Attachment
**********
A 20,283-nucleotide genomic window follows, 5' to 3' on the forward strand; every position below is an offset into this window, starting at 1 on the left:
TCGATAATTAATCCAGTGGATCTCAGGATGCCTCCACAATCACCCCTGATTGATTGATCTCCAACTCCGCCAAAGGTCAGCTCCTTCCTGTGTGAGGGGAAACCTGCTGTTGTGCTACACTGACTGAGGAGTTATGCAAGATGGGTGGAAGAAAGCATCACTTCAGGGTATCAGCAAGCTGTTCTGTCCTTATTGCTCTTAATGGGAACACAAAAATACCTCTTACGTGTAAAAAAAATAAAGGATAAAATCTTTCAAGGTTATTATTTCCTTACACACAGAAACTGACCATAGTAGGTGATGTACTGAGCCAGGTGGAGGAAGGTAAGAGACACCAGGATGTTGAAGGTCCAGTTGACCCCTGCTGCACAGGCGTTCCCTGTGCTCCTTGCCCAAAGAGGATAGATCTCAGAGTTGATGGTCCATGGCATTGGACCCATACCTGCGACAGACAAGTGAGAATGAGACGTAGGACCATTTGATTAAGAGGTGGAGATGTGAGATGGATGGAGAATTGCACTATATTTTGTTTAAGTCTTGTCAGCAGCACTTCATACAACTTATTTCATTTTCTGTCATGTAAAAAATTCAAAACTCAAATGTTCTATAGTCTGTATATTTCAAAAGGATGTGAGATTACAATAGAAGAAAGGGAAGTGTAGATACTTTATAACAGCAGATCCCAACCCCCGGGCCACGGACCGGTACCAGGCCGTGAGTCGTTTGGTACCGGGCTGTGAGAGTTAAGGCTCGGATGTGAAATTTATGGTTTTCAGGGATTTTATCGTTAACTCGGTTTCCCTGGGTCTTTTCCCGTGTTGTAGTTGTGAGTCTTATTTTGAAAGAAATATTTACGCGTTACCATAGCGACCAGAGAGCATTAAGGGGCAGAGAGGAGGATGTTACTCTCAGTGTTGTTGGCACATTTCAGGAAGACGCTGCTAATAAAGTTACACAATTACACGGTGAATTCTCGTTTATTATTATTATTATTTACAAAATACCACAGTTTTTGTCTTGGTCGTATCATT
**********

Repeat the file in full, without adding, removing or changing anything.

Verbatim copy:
A 20,283-nucleotide genomic window follows, 5' to 3' on the forward strand; every position below is an offset into this window, starting at 1 on the left:
TCGATAATTAATCCAGTGGATCTCAGGATGCCTCCACAATCACCCCTGATTGATTGATCTCCAACTCCGCCAAAGGTCAGCTCCTTCCTGTGTGAGGGGAAACCTGCTGTTGTGCTACACTGACTGAGGAGTTATGCAAGATGGGTGGAAGAAAGCATCACTTCAGGGTATCAGCAAGCTGTTCTGTCCTTATTGCTCTTAATGGGAACACAAAAATACCTCTTACGTGTAAAAAAAATAAAGGATAAAATCTTTCAAGGTTATTATTTCCTTACACACAGAAACTGACCATAGTAGGTGATGTACTGAGCCAGGTGGAGGAAGGTAAGAGACACCAGGATGTTGAAGGTCCAGTTGACCCCTGCTGCACAGGCGTTCCCTGTGCTCCTTGCCCAAAGAGGATAGATCTCAGAGTTGATGGTCCATGGCATTGGACCCATACCTGCGACAGACAAGTGAGAATGAGACGTAGGACCATTTGATTAAGAGGTGGAGATGTGAGATGGATGGAGAATTGCACTATATTTTGTTTAAGTCTTGTCAGCAGCACTTCATACAACTTATTTCATTTTCTGTCATGTAAAAAATTCAAAACTCAAATGTTCTATAGTCTGTATATTTCAAAAGGATGTGAGATTACAATAGAAGAAAGGGAAGTGTAGATACTTTATAACAGCAGATCCCAACCCCCGGGCCACGGACCGGTACCAGGCCGTGAGTCGTTTGGTACCGGGCTGTGAGAGTTAAGGCTCGGATGTGAAATTTATGGTTTTCAGGGATTTTATCGTTAACTCGGTTTCCCTGGGTCTTTTCCCGTGTTGTAGTTGTGAGTCTTATTTTGAAAGAAATATTTACGCGTTACCATAGCGACCAGAGAGCATTAAGGGGCAGAGAGGAGGATGTTACTCTCAGTGTTGTTGGCACATTTCAGGAAGACGCTGCTAATAAAGTTACACAATTACACGGTGAATTCTCGTTTATTATTATTATTATTTACAAAATACCACAGTTTTTGTCTTGGTCGTATCATT